Thursday, September 18, 2008

Illustrative v. Representational

Representational paintings don't necessarily tell a story. More often than not, especially in the case of the pure, abstracted landscape without architecture or figures, they are meant to communicate a feeling or mood. Most of my work is of this nature, as in this example:

"Shallow Channel" 8x10, oil, en plein air

Illustrative paintings don't necessarily tell a story, either -- even though we often think of illustrations as an accompaniment to texts such as a novel. Sometimes, they are meant to depict a subject accurately, such as a person's face in a portrait. Either way, whether they tell a story or show a portrait, they incorporate detail evenly throughout the painting. The abstracted landscape, on the other hand, will sacrifice detail at the expense of design. Detail is not important to an abstract piece.

Some illustrative paintings are obviously meant to illustrate stories, such as the work of N.C. Wyeth. (See examples at http://www.bpib.com/illustrat/wyeth.htm ).

Others, such as the egg tempera work of his son, Andrew Wyeth, are illustrative first in that every detail is rendered exquisitely. Stories also are often implied or even explicitly stated. I have in mind something like "Christina's World," in which we see a figure in the landscape looking across a vast field to a house. Even if you don't know the story behind the crippled Christina, the painting will conjure up some sort of tale in the imagination. (Here's this painting: http://www.moma.org/collection/browse_results.php?object_id=78455 )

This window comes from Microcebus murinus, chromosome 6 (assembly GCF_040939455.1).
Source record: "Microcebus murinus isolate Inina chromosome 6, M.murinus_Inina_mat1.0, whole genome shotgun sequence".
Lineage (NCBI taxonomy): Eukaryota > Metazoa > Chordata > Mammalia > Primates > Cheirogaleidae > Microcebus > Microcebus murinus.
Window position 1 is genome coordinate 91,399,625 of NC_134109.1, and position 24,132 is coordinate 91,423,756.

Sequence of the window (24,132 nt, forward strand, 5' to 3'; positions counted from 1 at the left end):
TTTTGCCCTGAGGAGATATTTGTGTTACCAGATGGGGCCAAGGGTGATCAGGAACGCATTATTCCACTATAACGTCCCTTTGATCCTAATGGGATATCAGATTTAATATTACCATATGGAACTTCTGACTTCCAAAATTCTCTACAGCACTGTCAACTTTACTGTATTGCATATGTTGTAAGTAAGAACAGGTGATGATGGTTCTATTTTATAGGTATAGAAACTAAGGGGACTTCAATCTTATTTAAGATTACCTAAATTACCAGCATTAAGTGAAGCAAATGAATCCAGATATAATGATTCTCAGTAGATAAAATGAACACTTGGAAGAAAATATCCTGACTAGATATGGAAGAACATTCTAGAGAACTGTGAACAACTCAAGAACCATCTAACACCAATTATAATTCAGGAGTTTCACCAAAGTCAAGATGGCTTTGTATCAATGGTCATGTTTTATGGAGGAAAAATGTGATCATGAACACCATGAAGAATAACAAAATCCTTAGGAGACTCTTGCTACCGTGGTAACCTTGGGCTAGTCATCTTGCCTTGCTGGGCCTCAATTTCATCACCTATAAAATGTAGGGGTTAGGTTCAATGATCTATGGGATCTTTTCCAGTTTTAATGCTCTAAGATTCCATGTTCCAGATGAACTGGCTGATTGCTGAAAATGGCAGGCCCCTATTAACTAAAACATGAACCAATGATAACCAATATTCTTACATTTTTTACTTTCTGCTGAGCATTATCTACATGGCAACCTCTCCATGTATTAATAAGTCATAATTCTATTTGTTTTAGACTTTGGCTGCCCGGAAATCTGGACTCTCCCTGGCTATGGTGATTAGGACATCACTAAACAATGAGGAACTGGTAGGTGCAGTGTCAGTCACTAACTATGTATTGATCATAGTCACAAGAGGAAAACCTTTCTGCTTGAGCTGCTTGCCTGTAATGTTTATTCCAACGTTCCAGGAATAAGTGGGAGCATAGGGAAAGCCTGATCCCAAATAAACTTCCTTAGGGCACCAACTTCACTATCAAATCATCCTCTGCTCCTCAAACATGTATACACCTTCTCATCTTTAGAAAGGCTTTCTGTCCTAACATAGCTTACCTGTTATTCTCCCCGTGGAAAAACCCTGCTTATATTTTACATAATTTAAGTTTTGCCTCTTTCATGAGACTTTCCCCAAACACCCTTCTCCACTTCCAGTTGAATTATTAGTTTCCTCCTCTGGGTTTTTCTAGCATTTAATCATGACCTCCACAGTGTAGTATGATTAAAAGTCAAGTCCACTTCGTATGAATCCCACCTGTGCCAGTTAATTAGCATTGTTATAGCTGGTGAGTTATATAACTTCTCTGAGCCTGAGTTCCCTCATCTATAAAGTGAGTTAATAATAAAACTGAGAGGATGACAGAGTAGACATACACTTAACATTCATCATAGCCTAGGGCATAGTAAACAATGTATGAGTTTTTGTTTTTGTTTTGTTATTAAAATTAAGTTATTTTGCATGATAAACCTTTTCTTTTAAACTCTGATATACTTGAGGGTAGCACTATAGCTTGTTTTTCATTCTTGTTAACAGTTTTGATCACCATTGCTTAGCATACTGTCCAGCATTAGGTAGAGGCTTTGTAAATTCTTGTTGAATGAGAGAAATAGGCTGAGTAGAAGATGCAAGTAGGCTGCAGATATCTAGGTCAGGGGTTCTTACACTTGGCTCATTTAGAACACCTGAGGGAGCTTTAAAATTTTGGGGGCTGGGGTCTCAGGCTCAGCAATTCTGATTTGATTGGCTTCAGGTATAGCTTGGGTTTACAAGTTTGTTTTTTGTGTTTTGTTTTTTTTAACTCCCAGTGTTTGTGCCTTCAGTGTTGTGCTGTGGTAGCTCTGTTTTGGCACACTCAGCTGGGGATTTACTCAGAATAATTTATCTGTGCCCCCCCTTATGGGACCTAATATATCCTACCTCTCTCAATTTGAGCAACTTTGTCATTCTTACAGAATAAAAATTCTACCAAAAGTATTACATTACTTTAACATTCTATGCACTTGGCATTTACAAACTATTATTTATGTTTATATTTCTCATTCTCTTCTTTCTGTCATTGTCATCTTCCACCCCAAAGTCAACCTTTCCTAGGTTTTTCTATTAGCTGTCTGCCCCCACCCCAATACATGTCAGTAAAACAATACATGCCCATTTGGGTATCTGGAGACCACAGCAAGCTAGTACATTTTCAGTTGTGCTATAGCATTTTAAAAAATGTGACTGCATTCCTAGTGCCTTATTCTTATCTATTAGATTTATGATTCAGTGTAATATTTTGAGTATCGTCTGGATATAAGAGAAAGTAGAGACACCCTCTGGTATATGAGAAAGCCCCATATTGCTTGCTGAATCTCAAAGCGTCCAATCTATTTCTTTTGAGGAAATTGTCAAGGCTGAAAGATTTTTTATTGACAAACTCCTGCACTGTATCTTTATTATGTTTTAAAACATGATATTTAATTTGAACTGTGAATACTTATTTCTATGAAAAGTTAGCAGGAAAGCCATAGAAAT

On the other hand, Andrew also does very abstract watercolors, many of which imply no story or intent to depict the landscape nature accurately but simply suggest a mood. (See http://www.tfaoi.com/newsm1/n1m153.htm.) These are some of my very favorite pieces by him. Most are are wild and unlabored. Detail has been ignored, but design and color remain the foundation of these paintings.

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